Robert: I love talking about or showing off my office to others. After purchasing a storage building and having it delivered to my house, I spent the better part of a year and a half working on it. Since she obviously knows me well, my wife came up with a rustic style of design that would appeal to me, a sort of do-it-yourself shiplap.
From there, I took her idea and ran with it. I insulated the building, ran the electric, framed out and plumbed a small restroom. I tiled the floor, installed the lights, and did the interior. Perhaps the greatest thing in my office are the sliding barn doors, which I’m proud to say I designed and built myself. Now that it’s done, I love it. It might very well be the coolest thing I’ve ever seen. It’s truly unique, just the sort of thing you might expect for a Western author.
I don’t have any good luck charms or anything such as that, but there are Wanted Posters for Jesse James and Billy the Kid, hanging on one of the walls. And I love the pictures there, remembrances of my horseback rides into Palo Duro Canyon in Texas or Cedar Mountain, in Cody, Wyoming.
Perhaps most of all, I long to hang a Western Writers’ Spur Award on those walls some day!
PW: What has been the most satisfying or significant project of your literary career?
Robert: It would be two things. As a favor for a friend of mine. I specifically wrote a non-fiction book. It has a history and patriotic reading, 365 of them, one for every day of the year. They read one of them on his radio station daily, throughout the course of the year. I’m quite proud of that book.
Also, the first book I published, which is currently not in print, was a series of biographies of World War II veterans. While writing the manuscript, I became acquainted with some extraordinary men. Moreover, it allowed me to meet and interview Hershel “Woody” Williams, a recipient of the Medal of Honor, decorated for his conspicuous gallantry on Iwo Jima.
Along with the honor of meeting Mr. Williams, I’ve also held his Medal in my own hands, a rare and humbling experience for any American, or any person who truly knows what the MOH symbolizes.
And because of this rare opportunity, one of my buddies, who writes military history, is supremely jealous.
PW: What is your favorite tip or advice for writers?
Robert: Books, like our children, are often conceived through inspiration, but they are born only through labor.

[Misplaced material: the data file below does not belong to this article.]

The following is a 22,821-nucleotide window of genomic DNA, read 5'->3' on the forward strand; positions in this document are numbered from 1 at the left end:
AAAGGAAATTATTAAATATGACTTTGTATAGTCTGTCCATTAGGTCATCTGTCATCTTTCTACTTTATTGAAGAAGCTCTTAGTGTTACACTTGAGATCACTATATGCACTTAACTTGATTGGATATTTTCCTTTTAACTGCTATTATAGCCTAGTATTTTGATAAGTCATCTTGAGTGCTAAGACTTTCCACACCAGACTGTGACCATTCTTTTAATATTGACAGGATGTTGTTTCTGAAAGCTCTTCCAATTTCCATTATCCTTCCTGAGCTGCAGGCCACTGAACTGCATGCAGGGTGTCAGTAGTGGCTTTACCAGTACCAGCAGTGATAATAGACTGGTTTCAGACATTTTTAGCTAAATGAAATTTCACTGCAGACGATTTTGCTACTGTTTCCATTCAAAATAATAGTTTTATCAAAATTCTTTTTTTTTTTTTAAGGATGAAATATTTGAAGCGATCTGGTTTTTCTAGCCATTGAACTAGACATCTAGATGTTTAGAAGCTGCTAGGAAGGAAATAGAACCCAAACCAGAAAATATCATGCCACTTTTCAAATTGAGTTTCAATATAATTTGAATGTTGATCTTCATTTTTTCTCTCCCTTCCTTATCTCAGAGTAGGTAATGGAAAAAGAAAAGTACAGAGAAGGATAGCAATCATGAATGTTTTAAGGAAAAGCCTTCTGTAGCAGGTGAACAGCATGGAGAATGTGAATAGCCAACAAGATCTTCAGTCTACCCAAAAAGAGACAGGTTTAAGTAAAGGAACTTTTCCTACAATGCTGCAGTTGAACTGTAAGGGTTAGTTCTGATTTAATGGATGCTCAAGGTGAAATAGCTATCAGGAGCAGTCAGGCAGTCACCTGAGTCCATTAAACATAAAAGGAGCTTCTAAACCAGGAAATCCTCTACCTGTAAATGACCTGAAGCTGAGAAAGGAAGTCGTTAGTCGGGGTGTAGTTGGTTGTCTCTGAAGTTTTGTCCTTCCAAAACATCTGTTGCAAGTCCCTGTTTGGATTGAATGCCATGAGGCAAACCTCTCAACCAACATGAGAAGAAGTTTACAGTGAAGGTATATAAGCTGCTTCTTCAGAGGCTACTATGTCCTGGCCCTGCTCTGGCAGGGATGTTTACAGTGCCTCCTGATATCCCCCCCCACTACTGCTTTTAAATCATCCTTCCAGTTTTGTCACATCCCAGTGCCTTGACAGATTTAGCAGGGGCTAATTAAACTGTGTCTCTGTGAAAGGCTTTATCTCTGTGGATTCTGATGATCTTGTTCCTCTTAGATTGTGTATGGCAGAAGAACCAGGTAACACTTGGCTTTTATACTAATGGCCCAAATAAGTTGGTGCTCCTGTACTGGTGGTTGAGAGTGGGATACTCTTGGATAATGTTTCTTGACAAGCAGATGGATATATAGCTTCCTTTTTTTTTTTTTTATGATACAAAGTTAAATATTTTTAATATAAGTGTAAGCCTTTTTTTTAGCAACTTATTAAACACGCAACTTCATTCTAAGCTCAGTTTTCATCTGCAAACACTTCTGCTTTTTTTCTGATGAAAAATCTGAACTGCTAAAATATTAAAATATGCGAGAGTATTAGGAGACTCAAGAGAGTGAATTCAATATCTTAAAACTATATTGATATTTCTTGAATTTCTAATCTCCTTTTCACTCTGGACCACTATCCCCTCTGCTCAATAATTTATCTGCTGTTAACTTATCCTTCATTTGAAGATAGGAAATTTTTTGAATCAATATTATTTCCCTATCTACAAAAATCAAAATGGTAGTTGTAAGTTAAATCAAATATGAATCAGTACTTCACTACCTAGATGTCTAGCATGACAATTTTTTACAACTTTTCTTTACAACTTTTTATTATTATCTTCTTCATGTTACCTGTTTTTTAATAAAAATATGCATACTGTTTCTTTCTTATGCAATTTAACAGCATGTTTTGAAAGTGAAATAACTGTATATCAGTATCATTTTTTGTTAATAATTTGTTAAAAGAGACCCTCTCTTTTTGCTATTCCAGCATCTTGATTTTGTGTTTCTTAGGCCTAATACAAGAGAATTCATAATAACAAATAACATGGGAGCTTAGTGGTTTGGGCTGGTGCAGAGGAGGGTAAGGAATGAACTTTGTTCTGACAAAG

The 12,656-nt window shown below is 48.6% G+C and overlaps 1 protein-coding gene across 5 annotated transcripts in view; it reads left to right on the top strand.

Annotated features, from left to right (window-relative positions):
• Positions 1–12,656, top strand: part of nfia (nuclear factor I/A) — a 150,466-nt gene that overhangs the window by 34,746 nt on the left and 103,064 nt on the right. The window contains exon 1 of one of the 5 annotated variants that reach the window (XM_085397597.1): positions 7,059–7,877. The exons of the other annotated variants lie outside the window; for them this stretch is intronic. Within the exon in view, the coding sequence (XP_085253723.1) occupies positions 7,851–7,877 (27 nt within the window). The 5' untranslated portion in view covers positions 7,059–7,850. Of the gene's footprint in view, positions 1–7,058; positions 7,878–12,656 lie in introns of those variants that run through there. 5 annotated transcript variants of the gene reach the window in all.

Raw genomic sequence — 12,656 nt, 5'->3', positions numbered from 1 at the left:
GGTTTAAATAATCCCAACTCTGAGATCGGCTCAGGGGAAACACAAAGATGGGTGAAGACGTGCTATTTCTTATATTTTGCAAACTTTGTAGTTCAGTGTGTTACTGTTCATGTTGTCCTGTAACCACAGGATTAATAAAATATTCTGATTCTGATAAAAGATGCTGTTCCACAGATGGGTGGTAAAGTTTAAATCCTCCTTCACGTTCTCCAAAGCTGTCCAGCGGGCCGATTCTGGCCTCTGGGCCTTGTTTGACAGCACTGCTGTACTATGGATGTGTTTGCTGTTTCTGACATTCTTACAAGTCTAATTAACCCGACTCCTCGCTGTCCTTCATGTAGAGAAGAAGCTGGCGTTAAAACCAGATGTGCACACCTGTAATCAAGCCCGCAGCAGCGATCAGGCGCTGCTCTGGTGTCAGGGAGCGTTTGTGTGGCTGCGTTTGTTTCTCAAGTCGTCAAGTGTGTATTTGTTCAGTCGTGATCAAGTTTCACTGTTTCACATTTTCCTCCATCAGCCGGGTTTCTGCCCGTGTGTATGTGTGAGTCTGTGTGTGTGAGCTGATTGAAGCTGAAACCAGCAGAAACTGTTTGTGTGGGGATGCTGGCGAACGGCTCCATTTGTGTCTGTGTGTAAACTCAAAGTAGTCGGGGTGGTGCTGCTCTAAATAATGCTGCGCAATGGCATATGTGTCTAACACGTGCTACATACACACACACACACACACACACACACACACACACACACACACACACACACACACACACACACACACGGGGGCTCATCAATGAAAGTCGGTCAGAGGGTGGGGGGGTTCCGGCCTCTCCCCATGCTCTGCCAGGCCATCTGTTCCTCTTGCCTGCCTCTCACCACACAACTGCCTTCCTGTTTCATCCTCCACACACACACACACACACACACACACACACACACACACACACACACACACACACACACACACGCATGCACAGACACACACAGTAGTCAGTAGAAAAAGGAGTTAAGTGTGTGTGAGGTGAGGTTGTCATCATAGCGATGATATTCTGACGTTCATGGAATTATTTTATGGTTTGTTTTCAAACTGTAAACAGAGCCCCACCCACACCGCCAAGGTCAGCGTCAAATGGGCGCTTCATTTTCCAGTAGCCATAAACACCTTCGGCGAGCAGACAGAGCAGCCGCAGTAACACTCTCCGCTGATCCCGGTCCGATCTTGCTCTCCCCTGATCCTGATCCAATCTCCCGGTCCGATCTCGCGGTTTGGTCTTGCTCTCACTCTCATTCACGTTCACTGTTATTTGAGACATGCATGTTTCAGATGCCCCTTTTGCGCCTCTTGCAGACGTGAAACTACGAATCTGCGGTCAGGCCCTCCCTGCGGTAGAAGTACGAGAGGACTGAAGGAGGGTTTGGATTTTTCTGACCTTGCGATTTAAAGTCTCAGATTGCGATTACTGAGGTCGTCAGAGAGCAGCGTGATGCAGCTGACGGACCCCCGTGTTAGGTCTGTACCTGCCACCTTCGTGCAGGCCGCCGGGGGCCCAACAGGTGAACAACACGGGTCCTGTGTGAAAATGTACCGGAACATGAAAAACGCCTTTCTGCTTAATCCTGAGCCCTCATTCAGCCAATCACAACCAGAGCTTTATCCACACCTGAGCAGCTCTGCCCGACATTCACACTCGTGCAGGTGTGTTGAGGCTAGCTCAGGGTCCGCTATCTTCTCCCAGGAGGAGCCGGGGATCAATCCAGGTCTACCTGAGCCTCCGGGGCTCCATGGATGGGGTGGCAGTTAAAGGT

PW: If you were stranded on a desert island, what three items would you take with you?
Robert: I’m not sure if you can call my wife an “item,” but we have certainly been an item for nearly forty years now. As for the other two items? That becomes a little more difficult. I suppose we might eventually get hungry there on the island. For that, I would probably bring along my .30-30 lever action rifle and a hunting knife.
PW: If you had a time machine, where and when would you be right now?
Robert: I must admit that I would want to occasionally visit with Wyatt Earp, James Butler Hickok, Bill Cody, and Butch Cassidy. And I would undoubtedly return to the past and learn more about a man named Charles Everett Lively, a fascinating individual from the coal mine wars, about whom I wish to write a biography.
Finally, I would make multiple visits to the past to spend some time with my dearly-deceased mother, a woman I truly love and continually miss.
However, having said all that, unlike a lot of the guys I have known throughout my life, I don’t believe the best days of my life ended when I left high school or college. The best days of my life? I’m living them right now, with my precious wife, sharing the lives of my wonderful children and grandkids, pursuing a career in Western writing.
For some strange reason, God has obviously chosen to smile down upon me. I really don’t want or need a time machine, because I am truly blessed in the here and now.
To register for The Pennwriters Conference, visit:
Online registration ends May 15th, 2018 at midnight. Onsite registrations taken after that date.
All meal options end May 9th, 2018 at midnight.